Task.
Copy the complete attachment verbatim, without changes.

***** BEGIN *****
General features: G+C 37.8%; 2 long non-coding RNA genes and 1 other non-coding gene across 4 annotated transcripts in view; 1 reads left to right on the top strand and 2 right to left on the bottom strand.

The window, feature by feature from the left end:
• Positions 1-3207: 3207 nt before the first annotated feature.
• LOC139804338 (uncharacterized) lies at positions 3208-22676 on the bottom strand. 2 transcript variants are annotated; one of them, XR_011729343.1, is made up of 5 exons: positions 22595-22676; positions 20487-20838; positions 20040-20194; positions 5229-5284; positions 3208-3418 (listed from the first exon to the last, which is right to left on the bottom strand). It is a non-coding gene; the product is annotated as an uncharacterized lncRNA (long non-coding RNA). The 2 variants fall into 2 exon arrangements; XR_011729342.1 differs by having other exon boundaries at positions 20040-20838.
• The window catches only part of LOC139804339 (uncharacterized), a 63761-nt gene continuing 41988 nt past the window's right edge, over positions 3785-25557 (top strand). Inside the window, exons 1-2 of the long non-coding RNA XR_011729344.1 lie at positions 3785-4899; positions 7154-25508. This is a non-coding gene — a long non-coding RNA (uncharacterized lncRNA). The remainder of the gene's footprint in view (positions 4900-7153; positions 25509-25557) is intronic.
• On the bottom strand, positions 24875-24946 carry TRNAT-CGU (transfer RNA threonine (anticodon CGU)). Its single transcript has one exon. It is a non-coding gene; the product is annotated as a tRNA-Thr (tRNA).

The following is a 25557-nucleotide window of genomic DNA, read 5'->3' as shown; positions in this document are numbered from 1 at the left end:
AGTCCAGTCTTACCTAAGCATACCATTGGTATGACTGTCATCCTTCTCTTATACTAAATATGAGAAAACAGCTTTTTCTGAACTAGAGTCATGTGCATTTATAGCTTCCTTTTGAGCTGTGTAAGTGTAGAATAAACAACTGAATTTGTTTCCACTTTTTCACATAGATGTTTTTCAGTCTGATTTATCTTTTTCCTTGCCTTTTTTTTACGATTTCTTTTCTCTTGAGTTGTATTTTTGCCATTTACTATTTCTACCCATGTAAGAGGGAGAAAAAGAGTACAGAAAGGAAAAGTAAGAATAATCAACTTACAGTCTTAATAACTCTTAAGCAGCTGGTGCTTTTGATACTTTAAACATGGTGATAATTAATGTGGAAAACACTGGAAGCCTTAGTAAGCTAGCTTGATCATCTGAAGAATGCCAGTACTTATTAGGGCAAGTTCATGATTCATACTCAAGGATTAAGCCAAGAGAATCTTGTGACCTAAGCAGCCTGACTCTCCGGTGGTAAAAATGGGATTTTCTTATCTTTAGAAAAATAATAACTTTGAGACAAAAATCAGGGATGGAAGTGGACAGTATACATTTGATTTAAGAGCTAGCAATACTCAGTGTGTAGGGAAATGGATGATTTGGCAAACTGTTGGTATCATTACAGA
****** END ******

General features: G+C 37.8%; 2 long non-coding RNA genes and 1 other non-coding gene across 4 annotated transcripts in view; 1 reads left to right on the top strand and 2 right to left on the bottom strand.

The window, feature by feature from the left end:
• Positions 1-3207: 3207 nt before the first annotated feature.
• LOC139804338 (uncharacterized) lies at positions 3208-22676 on the bottom strand. 2 transcript variants are annotated; one of them, XR_011729343.1, is made up of 5 exons: positions 22595-22676; positions 20487-20838; positions 20040-20194; positions 5229-5284; positions 3208-3418 (listed from the first exon to the last, which is right to left on the bottom strand). It is a non-coding gene; the product is annotated as an uncharacterized lncRNA (long non-coding RNA). The 2 variants fall into 2 exon arrangements; XR_011729342.1 differs by having other exon boundaries at positions 20040-20838.
• The window catches only part of LOC139804339 (uncharacterized), a 63761-nt gene continuing 41988 nt past the window's right edge, over positions 3785-25557 (top strand). Inside the window, exons 1-2 of the long non-coding RNA XR_011729344.1 lie at positions 3785-4899; positions 7154-25508. This is a non-coding gene — a long non-coding RNA (uncharacterized lncRNA). The remainder of the gene's footprint in view (positions 4900-7153; positions 25509-25557) is intronic.
• On the bottom strand, positions 24875-24946 carry TRNAT-CGU (transfer RNA threonine (anticodon CGU)). Its single transcript has one exon. It is a non-coding gene; the product is annotated as a tRNA-Thr (tRNA).

The following is a 25557-nucleotide window of genomic DNA, read 5'->3' as shown; positions in this document are numbered from 1 at the left end:
AGTCCAGTCTTACCTAAGCATACCATTGGTATGACTGTCATCCTTCTCTTATACTAAATATGAGAAAACAGCTTTTTCTGAACTAGAGTCATGTGCATTTATAGCTTCCTTTTGAGCTGTGTAAGTGTAGAATAAACAACTGAATTTGTTTCCACTTTTTCACATAGATGTTTTTCAGTCTGATTTATCTTTTTCCTTGCCTTTTTTTTACGATTTCTTTTCTCTTGAGTTGTATTTTTGCCATTTACTATTTCTACCCATGTAAGAGGGAGAAAAAGAGTACAGAAAGGAAAAGTAAGAATAATCAACTTACAGTCTTAATAACTCTTAAGCAGCTGGTGCTTTTGATACTTTAAACATGGTGATAATTAATGTGGAAAACACTGGAAGCCTTAGTAAGCTAGCTTGATCATCTGAAGAATGCCAGTACTTATTAGGGCAAGTTCATGATTCATACTCAAGGATTAAGCCAAGAGAATCTTGTGACCTAAGCAGCCTGACTCTCCGGTGGTAAAAATGGGATTTTCTTATCTTTAGAAAAATAATAACTTTGAGACAAAAATCAGGGATGGAAGTGGACAGTATACATTTGATTTAAGAGCTAGCAATACTCAGTGTGTAGGGAAATGGATGATTTGGCAAACTGTTGGTATCATTACAGA